Canada markets closed
  • S&P/TSX

    20,188.43
    +90.91 (+0.45%)
     
  • S&P 500

    4,411.79
    +44.31 (+1.01%)
     
  • DOW

    35,061.55
    +238.20 (+0.68%)
     
  • CAD/USD

    0.7964
    +0.0002 (+0.02%)
     
  • CRUDE OIL

    72.17
    +0.26 (+0.36%)
     
  • BTC-CAD

    42,612.78
    +1,786.54 (+4.38%)
     
  • CMC Crypto 200

    786.33
    -7.40 (-0.93%)
     
  • GOLD FUTURES

    1,802.10
    -3.30 (-0.18%)
     
  • RUSSELL 2000

    2,209.65
    +10.17 (+0.46%)
     
  • 10-Yr Bond

    1.2860
    +0.0210 (+1.66%)
     
  • NASDAQ

    14,836.99
    +152.39 (+1.04%)
     
  • VOLATILITY

    17.20
    -0.49 (-2.77%)
     
  • FTSE

    7,027.58
    +59.28 (+0.85%)
     
  • NIKKEI 225

    27,548.00
    +159.80 (+0.58%)
     
  • CAD/EUR

    0.6759
    -0.0001 (-0.01%)
     

Soup kitchen ‘humbled’ by chamber of commerce honour

·2 min read

THUNDER BAY — It was a day of celebration — but not too closely — at the Dew Drop Inn Thursday as their Thunder Bay Chamber of Commerce Excellence in Business award was proudly displayed for everyone to see.

The centre was recognized in the not-for-profit category section during an award presentation at Boomer’s Drive-In Theatre, Wednesday.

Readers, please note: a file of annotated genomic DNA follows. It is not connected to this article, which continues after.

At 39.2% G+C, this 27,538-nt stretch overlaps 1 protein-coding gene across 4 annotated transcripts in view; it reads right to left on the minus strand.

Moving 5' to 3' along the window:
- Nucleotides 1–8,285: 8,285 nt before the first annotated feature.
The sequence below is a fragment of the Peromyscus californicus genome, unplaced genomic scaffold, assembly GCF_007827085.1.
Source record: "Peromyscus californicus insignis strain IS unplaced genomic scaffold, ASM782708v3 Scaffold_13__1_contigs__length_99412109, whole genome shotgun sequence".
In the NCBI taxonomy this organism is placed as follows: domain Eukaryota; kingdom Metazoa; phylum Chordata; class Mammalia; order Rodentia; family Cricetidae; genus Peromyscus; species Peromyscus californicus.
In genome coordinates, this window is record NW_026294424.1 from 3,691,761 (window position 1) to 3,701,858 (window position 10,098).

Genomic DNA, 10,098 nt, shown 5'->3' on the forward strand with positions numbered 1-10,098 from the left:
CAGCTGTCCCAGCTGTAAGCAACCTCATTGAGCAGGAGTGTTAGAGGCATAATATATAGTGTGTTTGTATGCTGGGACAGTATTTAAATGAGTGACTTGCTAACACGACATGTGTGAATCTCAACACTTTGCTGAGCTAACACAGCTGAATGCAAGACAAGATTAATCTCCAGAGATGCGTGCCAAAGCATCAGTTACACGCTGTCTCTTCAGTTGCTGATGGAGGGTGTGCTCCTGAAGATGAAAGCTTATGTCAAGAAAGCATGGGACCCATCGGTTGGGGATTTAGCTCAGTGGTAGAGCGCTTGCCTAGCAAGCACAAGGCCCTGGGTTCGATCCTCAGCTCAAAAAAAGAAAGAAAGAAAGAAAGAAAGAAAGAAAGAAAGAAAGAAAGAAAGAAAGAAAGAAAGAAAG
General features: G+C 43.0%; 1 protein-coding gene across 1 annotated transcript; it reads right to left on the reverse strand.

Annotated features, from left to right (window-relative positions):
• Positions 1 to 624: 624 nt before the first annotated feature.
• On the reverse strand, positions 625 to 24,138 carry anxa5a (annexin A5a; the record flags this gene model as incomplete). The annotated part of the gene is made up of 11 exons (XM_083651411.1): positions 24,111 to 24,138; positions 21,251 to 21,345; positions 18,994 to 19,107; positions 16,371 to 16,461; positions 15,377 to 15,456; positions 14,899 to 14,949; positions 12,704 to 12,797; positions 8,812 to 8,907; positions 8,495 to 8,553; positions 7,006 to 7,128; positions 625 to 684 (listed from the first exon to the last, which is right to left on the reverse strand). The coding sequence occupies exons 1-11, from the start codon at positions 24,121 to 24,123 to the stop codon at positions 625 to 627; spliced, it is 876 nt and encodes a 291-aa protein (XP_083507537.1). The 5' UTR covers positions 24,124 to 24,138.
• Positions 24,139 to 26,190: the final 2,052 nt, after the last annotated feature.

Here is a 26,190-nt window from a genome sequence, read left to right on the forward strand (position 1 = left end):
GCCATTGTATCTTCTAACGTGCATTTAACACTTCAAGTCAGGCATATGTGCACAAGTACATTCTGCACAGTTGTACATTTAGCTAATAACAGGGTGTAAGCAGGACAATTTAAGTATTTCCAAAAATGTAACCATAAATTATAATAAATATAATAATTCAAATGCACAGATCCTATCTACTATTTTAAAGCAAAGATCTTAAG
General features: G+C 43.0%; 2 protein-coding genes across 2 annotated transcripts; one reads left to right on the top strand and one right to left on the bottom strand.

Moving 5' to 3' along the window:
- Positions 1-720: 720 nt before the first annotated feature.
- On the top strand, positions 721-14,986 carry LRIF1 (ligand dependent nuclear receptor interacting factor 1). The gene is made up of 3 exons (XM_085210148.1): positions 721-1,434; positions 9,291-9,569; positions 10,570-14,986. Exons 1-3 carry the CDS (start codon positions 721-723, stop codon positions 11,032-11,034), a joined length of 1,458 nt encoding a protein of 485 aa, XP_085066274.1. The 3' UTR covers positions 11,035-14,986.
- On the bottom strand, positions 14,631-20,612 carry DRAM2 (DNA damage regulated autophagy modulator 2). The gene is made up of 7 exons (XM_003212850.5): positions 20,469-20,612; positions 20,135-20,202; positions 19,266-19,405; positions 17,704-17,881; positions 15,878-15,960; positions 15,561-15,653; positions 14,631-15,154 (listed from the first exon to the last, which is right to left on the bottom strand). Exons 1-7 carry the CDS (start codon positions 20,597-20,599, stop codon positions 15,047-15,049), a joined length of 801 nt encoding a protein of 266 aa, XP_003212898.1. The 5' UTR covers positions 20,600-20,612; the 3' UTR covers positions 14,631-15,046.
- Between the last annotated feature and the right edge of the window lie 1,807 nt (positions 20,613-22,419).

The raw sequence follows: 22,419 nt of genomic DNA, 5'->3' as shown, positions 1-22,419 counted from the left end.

"Humbled,” said Julio Chiodo, the Dew Drop Inn kitchen manager at the Dew Drop. “Just one word — humbled.”

Chiodo added, “It wasn’t just us. It was the community stepping up and our volunteers and other agencies that we teamed up with. We made a plan and the plan worked.”

Chiodo says navigating through the COVID-19 pandemic wasn’t as much difficult as it was different.

“We had to think as a team in what we can do in order to make food a non-issue,” he said. “There was a lot of people that just didn’t have the little buffer and they needed us for the interim.”

The centre underwent many changes due to the pandemic and shut down their dining room to patrons in March 2020.

“We started a takeout service from the garage until September when we were able to come back into the building and start servicing a hot meal again,” said Michael Quibell, executive director of the centre.

The COVID-19 pandemic also had a significant impact on patron numbers.

“Last year we had a record year where we did 110,565 meals, which is an increase of 25,000 meals in one year and 40,000 meals in two years,” he said.

This year in the first five months, the centre has produced 8,000 more meals than they’ve done last year.

“We are just getting busier and busier,” said Quebelle. “We always say, ‘It takes a village to raise a child,’ but here we say, ‘It takes a community to feed our hungry,’ so this is a community effort. From the board, staff, volunteers to the incredible support from the community, these all helped us feed the hungry in Thunder Bay.

Sandi Krasowski, Local Journalism Initiative Reporter, The Chronicle-Journal

Our goal is to create a safe and engaging place for users to connect over interests and passions. In order to improve our community experience, we are temporarily suspending article commenting